Big-Time Trouble

A summary of what's in the major U.S. newspapers.
Nov. 25 2000 6:11 AM

Big-Time Trouble

Everybody leads with the U.S. Supreme Court's decision yesterday to hear Gov. George W. Bush's appeal of the Florida Supreme Court's order that the recounted votes be included in the state's final tally. The high court will hear arguments next Friday, several days after the Florida votes are to be certified. Other front-page stories cover the escalating litigation on both sides of the Florida tumult. Agreeing with Bush that the Florida court overstepped its authority and "rewrote" state law by allowing the manual recounts, the Republican-led Florida Legislature announced yesterday that it will "intervene" in Bush's appeal. And Vice President Al Gore gave notice that, after the votes' formal certification on Sunday evening, he will file suit to contest election results in Palm Beach and Miami-Dade counties, and, perhaps, in other Florida counties as well. The Washington Post lead nails the upshot of the increasingly murky situation: "the nation will slog through at least another week of uncertainty about the outcome of the November 7th election."

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As all the leads explain, the court agreed to hear part of Bush's appeal, but refused to consider his argument that the manual recounts in selected counties are unconstitutional. The court will rule on his claim that--according to federal law and the U.S. Constitution--the state legislature has the authority to establish election laws and, further, that the rules for elections can't be changed after the fact. The New York Times quotes directly from the federal code, which holds that rules established prior to Election Day "shall be conclusive, and shall govern the counting of the electoral votes."

Bush claims that the Florida Supreme Court established new rules when it extended the certification deadline to include manual recounts. The Gore team claims that the Florida court did not write a new law, but simply gave an ordinary interpretation of a law enacted before the election. The Los Angeles Times is alone in observing that this law, the Electoral Count Act of 1887, has "apparently never been used in the 113 years it has been on the books." To these issues, the leads report, the court added a pretty good question of its own: "what would be the consequences" if the Florida court was not constitutionally authorized to order the recounts to continue? All the papers agree with legal analysts that the Supreme Court's decision to join the fray is a surprise, given its general reluctance to insert itself into a battle between two branches of state government.

The Florida Legislature's intervening role in the Bush appeal, according to an NYT front-pager, could come in the form of a friend-of-the-count-brief, or perhaps even a lawsuit of its own to be consolidated with the Bush appeal before it reaches the Supreme Court.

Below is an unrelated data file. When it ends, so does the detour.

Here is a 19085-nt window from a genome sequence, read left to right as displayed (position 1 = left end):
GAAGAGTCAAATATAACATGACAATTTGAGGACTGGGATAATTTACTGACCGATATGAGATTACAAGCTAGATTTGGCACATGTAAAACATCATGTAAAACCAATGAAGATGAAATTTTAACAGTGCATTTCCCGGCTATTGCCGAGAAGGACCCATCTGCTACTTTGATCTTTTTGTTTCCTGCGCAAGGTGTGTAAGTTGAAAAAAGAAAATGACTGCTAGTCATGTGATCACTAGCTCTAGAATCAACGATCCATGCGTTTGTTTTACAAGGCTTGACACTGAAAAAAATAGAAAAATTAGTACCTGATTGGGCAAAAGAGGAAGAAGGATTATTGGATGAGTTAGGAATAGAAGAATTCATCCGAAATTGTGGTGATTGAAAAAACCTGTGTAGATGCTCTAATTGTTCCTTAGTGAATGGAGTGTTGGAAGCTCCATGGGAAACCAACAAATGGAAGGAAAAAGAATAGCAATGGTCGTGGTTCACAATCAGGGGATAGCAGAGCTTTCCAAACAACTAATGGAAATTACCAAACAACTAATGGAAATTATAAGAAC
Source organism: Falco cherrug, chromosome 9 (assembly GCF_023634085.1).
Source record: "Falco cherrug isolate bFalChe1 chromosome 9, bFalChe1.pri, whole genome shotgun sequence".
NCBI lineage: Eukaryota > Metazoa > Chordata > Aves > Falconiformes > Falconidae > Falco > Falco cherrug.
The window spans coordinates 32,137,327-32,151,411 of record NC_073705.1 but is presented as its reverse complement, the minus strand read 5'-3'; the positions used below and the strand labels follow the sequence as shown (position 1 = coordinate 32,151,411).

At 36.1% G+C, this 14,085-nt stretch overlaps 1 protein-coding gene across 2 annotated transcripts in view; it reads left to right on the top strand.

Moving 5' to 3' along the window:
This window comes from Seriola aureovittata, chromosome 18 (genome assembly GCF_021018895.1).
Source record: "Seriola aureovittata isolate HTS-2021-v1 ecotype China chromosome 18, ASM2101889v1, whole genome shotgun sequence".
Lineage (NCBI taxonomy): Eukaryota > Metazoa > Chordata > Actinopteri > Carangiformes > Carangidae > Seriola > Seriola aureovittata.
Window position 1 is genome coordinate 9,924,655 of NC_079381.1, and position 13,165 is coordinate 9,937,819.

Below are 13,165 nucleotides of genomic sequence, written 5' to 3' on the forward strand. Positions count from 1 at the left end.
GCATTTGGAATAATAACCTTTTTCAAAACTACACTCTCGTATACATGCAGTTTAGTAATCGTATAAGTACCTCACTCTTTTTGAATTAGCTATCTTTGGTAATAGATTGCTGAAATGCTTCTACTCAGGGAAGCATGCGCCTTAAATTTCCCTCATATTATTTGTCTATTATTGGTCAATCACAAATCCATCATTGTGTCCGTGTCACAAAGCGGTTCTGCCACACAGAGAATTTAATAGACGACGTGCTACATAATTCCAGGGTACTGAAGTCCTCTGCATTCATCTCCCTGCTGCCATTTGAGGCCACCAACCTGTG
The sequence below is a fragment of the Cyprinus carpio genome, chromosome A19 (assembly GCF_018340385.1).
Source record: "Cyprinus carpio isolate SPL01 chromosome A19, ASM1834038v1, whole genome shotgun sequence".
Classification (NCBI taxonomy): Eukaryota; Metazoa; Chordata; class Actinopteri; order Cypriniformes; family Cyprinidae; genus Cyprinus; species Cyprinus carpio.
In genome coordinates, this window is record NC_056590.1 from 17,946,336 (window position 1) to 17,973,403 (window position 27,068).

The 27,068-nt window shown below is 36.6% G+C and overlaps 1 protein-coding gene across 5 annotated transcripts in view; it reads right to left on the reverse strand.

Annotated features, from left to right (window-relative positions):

The Gore camp, meanwhile, began laying the groundwork for its own legal challenges to the certification of Florida's electoral votes, which seem increasingly likely to go for Bush, who still holds an official margin of 930 votes over Gore. In Broward County last evening, Gore picked up another 144 votes, which gave him a total net gain of 369 votes since the recounting began there. In Palm Beach County, where about half the county's precincts have been recounted, Gore has gained 32 additional votes, considerably fewer than the Democrats has hoped.
According to an NYT front-pager, these results will be challenged by the Democrats on the grounds that the Palm Beach County Canvassing Board has refused to count dimpled ballots as votes. As further support for the inevitable lawsuit, the Gore camp has amassed some 10,000 signed affidavits from county residents that seem to confirm the alleged pandemonium surrounding the infamous "butterfly" ballot in Palm Beach County. The range of voter horror stories covered in the sworn statements, according to a Gore aide, provides "compelling evidence of the fact that Florida citizens were disenfranchised of their vote." Gore strategists acknowledge that while their tales of voter woe are likely to win public sympathy, they are on firmer legal ground in challenging the standards used to evaluate ballots and chad.

Everybody fronts the news that Dick Cheney was released from the hospital yesterday, two days after suffering his fourth heart attack. The NYT goes above the fold with a photo of Cheney exiting George Washington University Hospital with his granddaughter in tow. Cheney assured reporters that the attack was not brought on by the stress of the presidential campaign, which, he claimed, paled next to the pressure he experienced as secretary of defense during the Persian Gulf War, what he called "sort of the ultimate stress for the public official."

The papers seem to agree that the most heated election rhetoric of the day came from Democratic vice-presidential nominee Joseph Lieberman, who alleged that the Republican protests on Wednesday outside the Miami-Dade County Canvassing Board office were "designed to intimidate" board officials into stopping the manual recount. The WP notes that Lieberman warned against "surrender to the rule of the mob" and requested that Bush publicly censure these acts of "intimidation and violence." According to the NYT, Lieberman also suspected that these tactics of organized intimidation would be taken to Broward County for "similar demonstrations and similar disruptions." The Bush team denied any such coordinated efforts. In Lieberman's statement, the WP discerns a blueprint for both for both sides' current strategy: "aggressively pursue every advantage, loudly protest every grievance and fight in every political and legal arena available."

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